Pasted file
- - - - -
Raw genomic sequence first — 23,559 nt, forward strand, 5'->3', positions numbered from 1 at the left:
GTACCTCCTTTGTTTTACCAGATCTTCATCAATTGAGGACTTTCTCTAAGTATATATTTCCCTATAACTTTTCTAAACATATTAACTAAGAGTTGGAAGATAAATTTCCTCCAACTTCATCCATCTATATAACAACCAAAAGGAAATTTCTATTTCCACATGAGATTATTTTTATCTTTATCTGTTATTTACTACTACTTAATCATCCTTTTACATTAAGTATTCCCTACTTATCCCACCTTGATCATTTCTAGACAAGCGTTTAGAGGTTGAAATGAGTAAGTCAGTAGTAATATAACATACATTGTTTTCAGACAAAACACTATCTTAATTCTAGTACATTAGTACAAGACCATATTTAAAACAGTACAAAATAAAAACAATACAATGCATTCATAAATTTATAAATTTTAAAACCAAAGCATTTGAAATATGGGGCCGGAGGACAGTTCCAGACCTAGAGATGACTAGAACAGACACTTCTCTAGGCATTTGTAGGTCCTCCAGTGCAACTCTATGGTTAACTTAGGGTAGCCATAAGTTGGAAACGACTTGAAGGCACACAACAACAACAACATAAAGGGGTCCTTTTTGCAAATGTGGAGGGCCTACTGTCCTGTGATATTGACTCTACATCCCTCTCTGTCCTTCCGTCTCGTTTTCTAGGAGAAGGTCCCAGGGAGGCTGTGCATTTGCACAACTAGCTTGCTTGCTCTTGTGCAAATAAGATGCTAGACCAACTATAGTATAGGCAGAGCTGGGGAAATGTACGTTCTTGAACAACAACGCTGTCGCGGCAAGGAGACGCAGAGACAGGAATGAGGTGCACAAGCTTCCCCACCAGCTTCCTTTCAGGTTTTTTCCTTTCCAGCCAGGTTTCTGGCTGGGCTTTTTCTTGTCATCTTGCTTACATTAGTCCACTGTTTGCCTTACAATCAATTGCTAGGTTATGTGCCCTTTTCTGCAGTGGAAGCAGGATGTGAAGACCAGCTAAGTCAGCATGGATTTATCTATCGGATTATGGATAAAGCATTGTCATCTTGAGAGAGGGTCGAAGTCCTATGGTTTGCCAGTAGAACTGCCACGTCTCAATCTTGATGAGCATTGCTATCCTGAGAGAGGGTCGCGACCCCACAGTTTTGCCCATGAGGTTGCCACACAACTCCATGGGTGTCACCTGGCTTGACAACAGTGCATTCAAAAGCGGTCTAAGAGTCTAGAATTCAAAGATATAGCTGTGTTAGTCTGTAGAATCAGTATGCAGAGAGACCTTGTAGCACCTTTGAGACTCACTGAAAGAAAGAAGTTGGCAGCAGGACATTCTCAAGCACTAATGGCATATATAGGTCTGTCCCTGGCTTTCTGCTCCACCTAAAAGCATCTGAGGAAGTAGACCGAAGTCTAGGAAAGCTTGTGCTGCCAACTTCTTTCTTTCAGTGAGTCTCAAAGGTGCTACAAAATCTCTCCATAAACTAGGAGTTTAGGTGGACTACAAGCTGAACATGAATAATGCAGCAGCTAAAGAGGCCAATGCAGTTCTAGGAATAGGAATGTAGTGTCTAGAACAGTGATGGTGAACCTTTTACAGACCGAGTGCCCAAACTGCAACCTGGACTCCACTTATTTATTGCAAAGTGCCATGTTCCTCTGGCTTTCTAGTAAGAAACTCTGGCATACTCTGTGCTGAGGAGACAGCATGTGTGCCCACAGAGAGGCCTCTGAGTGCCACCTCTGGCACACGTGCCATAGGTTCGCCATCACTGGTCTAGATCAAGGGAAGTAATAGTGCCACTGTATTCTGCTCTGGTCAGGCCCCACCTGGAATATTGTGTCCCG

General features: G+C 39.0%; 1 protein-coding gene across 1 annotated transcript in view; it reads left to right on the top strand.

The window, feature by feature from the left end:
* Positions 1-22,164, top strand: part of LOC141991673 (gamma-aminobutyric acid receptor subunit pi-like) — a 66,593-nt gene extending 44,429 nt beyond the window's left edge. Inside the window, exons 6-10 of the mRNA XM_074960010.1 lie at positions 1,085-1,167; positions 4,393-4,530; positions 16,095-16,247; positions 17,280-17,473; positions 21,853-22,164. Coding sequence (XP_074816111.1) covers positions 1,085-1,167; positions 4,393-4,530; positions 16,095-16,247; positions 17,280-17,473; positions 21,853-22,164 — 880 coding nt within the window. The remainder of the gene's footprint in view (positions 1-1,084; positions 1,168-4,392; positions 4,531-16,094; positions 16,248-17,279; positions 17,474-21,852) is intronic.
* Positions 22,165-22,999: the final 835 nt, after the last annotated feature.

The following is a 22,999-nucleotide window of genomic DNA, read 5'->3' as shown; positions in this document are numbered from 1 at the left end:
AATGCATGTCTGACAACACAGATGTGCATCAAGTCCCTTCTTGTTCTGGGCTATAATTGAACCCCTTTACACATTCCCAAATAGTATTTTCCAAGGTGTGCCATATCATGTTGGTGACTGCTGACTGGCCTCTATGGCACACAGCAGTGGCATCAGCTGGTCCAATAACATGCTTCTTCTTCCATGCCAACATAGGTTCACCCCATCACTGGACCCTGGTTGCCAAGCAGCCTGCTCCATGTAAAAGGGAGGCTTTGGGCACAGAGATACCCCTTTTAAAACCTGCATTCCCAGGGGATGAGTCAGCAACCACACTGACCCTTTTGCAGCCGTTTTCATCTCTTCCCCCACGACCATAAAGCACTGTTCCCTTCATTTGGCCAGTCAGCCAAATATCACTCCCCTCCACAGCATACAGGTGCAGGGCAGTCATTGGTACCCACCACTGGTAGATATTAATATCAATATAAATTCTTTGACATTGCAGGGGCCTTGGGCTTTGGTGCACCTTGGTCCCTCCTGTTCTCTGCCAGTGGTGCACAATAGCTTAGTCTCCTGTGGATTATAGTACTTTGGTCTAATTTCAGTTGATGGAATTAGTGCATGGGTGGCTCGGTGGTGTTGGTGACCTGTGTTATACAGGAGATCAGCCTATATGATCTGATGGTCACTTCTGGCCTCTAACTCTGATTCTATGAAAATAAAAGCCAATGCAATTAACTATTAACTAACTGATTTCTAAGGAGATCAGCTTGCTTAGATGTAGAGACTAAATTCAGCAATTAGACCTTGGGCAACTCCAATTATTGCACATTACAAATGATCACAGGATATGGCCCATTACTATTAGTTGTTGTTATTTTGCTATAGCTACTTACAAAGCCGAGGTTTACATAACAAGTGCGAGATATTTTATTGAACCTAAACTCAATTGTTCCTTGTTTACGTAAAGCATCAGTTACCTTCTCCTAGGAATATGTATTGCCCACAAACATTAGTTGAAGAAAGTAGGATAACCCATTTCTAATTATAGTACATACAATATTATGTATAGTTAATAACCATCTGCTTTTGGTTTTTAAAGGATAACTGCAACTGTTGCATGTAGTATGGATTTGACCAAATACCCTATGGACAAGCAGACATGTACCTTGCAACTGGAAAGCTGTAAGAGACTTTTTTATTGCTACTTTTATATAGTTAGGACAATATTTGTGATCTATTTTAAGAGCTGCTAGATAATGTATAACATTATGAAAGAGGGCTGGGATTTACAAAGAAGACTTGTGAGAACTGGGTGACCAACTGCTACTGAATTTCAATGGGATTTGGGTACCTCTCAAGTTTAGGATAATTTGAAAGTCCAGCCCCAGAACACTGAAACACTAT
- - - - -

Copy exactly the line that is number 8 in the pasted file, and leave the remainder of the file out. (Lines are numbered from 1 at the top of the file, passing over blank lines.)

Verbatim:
AATGCATGTCTGACAACACAGATGTGCATCAAGTCCCTTCTTGTTCTGGGCTATAATTGAACCCCTTTACACATTCCCAAATAGTATTTTCCAAGGTGTGCCATATCATGTTGGTGACTGCTGACTGGCCTCTATGGCACACAGCAGTGGCATCAGCTGGTCCAATAACATGCTTCTTCTTCCATGCCAACATAGGTTCACCCCATCACTGGACCCTGGTTGCCAAGCAGCCTGCTCCATGTAAAAGGGAGGCTTTGGGCACAGAGATACCCCTTTTAAAACCTGCATTCCCAGGGGATGAGTCAGCAACCACACTGACCCTTTTGCAGCCGTTTTCATCTCTTCCCCCACGACCATAAAGCACTGTTCCCTTCATTTGGCCAGTCAGCCAAATATCACTCCCCTCCACAGCATACAGGTGCAGGGCAGTCATTGGTACCCACCACTGGTAGATATTAATATCAATATAAATTCTTTGACATTGCAGGGGCCTTGGGCTTTGGTGCACCTTGGTCCCTCCTGTTCTCTGCCAGTGGTGCACAATAGCTTAGTCTCCTGTGGATTATAGTACTTTGGTCTAATTTCAGTTGATGGAATTAGTGCATGGGTGGCTCGGTGGTGTTGGTGACCTGTGTTATACAGGAGATCAGCCTATATGATCTGATGGTCACTTCTGGCCTCTAACTCTGATTCTATGAAAATAAAAGCCAATGCAATTAACTATTAACTAACTGATTTCTAAGGAGATCAGCTTGCTTAGATGTAGAGACTAAATTCAGCAATTAGACCTTGGGCAACTCCAATTATTGCACATTACAAATGATCACAGGATATGGCCCATTACTATTAGTTGTTGTTATTTTGCTATAGCTACTTACAAAGCCGAGGTTTACATAACAAGTGCGAGATATTTTATTGAACCTAAACTCAATTGTTCCTTGTTTACGTAAAGCATCAGTTACCTTCTCCTAGGAATATGTATTGCCCACAAACATTAGTTGAAGAAAGTAGGATAACCCATTTCTAATTATAGTACATACAATATTATGTATAGTTAATAACCATCTGCTTTTGGTTTTTAAAGGATAACTGCAACTGTTGCATGTAGTATGGATTTGACCAAATACCCTATGGACAAGCAGACATGTACCTTGCAACTGGAAAGCTGTAAGAGACTTTTTTATTGCTACTTTTATATAGTTAGGACAATATTTGTGATCTATTTTAAGAGCTGCTAGATAATGTATAACATTATGAAAGAGGGCTGGGATTTACAAAGAAGACTTGTGAGAACTGGGTGACCAACTGCTACTGAATTTCAATGGGATTTGGGTACCTCTCAAGTTTAGGATAATTTGAAAGTCCAGCCCCAGAACACTGAAACACTAT